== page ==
From the pebbled pavement of Oxbow Drive, the house is pretty, but unremarkable. Constructed in the 1970’s, when aluminum siding was all the rage, this house is baby-blanket blue with brick around the door and the downstairs windows. The faded shutters were white at one time, but now long for some fresh paint. It is a house that suggests security and family and normalcy, reflecting the sort of middle class life desired by all baby boomers whose parents survived the Depression. Today, the house on Oxbow Drive is pleasing, but it does not stand out the way it did for my parents twenty years ago, when their realtor was showing them a different house in the neighborhood, and they stopped the car in front of this one instead.
The front yard is great for sledding. The steep green hill turns brown and frozen in the winter, and we spent snow days sailing down it on blue plastic Kmart sleds. We were not gentle children, and those sleds rarely survived the winters. When the sleds were ripped or bent or just plain tired and of no use to us, we resorted to using bright orange and yellow cafeteria trays stolen from school.
No longer blooming are the flowers that were so important to my father. If we still lived here, his fuchsia and tangerine impatiens would line the front walk. Bouncy mums would border the two trees standing guard down near the street.
On the left side of the yard, almost reaching the neighbor’s property, a weary rock stands nearly three feet tall. Moss has begun to take it over and bugs have claimed its cracks and caves for their homes. For us, it was the perfect launching pad for jumps, leaps, and occasionally a bold back flip.
That tree with the hesitant winter leaves was once a twig in the ground that I named Emily. My father enclosed her in a protective wire fence of white, and before I even entered high school, she outgrew it. We silently peeled back the inadequate wire and watched her become a tree.
Strange to think I cannot go in. Strange that I cannot park in the driveway, walk up the three long stone steps to the front door, and let myself into the house. Strange that I am not at home. All I can do is sit in the car on a quiet Saturday morning, gazing at my past, which does not look the way I left it.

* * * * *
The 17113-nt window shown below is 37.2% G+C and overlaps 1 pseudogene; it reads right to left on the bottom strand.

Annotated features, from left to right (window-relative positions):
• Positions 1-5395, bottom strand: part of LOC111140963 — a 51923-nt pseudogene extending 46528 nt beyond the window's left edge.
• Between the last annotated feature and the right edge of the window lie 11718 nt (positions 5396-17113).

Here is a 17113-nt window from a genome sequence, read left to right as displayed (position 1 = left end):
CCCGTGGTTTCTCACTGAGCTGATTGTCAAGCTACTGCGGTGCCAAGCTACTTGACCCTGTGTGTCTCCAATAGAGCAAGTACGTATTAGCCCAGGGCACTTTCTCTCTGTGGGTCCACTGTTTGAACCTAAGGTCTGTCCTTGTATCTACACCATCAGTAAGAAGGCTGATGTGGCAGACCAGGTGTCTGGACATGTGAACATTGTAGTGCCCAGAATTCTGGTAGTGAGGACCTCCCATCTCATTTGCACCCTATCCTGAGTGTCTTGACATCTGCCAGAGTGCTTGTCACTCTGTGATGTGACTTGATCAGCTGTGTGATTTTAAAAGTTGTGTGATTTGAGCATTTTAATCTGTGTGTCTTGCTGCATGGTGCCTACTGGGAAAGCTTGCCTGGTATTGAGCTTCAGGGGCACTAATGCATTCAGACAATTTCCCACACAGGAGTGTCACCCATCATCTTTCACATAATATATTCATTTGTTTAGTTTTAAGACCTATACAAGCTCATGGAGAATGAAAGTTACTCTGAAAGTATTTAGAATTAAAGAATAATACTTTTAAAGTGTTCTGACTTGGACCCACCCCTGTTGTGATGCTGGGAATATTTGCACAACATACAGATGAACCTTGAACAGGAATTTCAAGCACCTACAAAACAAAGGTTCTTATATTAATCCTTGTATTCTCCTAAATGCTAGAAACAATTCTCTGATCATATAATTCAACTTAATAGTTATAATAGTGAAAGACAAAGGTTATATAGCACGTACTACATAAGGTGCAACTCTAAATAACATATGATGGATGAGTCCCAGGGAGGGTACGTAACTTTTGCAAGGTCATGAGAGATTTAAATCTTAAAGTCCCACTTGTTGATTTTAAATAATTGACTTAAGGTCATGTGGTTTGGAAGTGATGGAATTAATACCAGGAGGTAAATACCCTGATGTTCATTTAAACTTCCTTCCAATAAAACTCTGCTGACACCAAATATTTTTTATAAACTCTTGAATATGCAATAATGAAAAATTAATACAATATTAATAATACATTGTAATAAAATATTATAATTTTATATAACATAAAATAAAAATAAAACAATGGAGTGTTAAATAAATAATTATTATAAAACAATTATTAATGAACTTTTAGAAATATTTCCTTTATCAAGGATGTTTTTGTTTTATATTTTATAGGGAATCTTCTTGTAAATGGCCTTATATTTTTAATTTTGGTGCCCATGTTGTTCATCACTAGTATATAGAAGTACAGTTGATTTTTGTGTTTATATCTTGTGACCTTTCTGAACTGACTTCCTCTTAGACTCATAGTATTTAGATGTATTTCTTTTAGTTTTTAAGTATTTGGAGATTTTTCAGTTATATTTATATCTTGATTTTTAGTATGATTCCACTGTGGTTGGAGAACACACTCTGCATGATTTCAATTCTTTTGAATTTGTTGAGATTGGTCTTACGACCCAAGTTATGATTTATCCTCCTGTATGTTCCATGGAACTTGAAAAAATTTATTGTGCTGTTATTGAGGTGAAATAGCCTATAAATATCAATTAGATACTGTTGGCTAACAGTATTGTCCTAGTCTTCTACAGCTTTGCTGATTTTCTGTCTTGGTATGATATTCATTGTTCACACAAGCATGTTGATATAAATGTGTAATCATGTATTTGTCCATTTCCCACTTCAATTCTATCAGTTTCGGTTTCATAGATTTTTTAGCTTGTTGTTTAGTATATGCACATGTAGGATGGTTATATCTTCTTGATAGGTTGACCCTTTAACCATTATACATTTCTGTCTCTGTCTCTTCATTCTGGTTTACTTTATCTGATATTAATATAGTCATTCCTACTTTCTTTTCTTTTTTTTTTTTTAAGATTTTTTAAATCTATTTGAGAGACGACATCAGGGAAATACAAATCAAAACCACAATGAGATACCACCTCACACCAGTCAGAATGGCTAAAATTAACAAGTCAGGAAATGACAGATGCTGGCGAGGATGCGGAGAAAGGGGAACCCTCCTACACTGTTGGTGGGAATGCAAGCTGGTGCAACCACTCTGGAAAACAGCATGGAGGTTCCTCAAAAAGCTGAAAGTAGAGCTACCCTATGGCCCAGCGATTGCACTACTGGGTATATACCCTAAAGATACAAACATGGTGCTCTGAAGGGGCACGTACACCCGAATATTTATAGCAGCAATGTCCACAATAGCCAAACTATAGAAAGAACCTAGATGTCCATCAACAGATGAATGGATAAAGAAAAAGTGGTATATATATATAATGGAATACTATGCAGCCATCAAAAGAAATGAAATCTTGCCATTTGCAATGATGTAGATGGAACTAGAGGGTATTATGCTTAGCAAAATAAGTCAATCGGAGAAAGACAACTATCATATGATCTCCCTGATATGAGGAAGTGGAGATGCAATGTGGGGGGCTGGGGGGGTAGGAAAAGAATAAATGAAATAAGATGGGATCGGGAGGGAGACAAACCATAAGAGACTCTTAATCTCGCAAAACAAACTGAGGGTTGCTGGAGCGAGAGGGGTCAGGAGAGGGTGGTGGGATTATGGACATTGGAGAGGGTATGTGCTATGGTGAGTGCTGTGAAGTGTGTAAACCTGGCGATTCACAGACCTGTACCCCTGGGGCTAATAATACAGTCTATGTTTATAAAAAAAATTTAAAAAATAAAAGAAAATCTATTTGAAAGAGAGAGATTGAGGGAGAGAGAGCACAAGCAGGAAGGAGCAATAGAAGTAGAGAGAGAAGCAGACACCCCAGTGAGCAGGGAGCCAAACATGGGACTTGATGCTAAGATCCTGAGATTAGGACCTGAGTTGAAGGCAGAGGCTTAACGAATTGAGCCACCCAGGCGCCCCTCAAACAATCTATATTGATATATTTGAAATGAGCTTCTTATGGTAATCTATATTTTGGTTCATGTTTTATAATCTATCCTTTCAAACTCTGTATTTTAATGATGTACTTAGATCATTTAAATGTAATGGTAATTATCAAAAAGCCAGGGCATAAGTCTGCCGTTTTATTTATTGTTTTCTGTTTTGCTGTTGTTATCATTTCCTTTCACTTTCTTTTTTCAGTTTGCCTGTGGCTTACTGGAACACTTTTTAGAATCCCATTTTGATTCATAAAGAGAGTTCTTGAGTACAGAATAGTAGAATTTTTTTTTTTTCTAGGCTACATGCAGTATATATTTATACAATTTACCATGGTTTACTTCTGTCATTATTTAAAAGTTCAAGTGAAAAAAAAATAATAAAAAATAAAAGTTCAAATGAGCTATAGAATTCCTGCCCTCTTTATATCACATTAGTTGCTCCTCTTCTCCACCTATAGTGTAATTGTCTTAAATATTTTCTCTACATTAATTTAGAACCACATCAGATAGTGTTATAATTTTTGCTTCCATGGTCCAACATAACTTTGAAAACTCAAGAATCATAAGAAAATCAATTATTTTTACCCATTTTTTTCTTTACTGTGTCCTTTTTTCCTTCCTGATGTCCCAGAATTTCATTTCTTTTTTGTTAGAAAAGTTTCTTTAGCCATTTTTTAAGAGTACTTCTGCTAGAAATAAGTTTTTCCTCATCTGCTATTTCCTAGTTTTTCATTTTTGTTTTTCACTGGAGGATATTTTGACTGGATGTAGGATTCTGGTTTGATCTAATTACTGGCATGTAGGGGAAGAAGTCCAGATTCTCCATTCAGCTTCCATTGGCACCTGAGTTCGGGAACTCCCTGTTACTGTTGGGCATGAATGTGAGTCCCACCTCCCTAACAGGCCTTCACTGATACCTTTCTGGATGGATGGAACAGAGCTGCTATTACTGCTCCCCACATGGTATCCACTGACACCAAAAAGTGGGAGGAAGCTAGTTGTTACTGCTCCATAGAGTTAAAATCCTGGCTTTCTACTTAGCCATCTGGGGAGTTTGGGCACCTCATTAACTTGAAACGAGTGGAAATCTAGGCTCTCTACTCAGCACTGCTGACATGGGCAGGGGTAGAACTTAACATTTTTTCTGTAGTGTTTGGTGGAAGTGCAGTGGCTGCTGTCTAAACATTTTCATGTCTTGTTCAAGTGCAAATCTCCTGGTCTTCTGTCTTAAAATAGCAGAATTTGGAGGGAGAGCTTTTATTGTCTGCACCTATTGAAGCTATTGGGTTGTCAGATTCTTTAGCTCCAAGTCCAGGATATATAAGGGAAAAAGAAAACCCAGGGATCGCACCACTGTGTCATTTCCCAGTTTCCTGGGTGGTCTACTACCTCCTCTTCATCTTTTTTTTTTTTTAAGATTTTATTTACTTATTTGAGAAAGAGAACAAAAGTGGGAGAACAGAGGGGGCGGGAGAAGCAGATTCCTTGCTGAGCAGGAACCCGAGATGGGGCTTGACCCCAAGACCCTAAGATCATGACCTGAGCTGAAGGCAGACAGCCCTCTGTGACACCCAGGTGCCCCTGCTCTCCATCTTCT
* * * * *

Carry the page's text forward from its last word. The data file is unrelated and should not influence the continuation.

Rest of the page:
They sold the house for less than they wanted to, but my parents were anxious to pack up and begin their retirement at their fabulous new condo on the golf course in Myrtle Beach. It seems my sisters and I have reached that part of our lives where going home has changed. When friends ask what we’ll be doing for holidays, we’ll say “going to see my parents” rather than “going home.” Myrtle Beach is not my home. I have no connection to that fabulous new condo. There isn’t a tree named Emily, and I never spent the summer evenings there, outside in the calm dusk, digesting a late supper and watching the nothingness of our block.
On Oxbow Drive I watched my sisters play tag in the front yard and build forts in the cluster of trees in the back. I tormented babysitters and lobbied for a telephone in my bedroom. This house witnessed life and death and as I sit on the outside of it, I wonder, does it recognize me? There are new curtains on the bay window in the living room. My mother’s wreath on the front door has been replaced with a duck holding a welcome sign. What pieces of us still hover there, drifting through the air or buried in the carpets or cuddling with the dust gathering in the window sills?
When we were young, we woke up well before our parents on Saturdays and Sundays. Those early hours waiting for them to rise were spent playing wiffle ball or kickball downstairs in the den. We were not gentle children, so all of us playing sports in a room that housed a television and lamps, an antique radio and even a wet bar was dangerous. However, I don’t remember breaking anything. What strikes me now is that the room was ever large enough for makeshift bases and home plate and our running bodies. But we were smaller versions of ourselves then, and everything was grander.
Causes Cari Oleskewicz Supports
Doctors Without Borders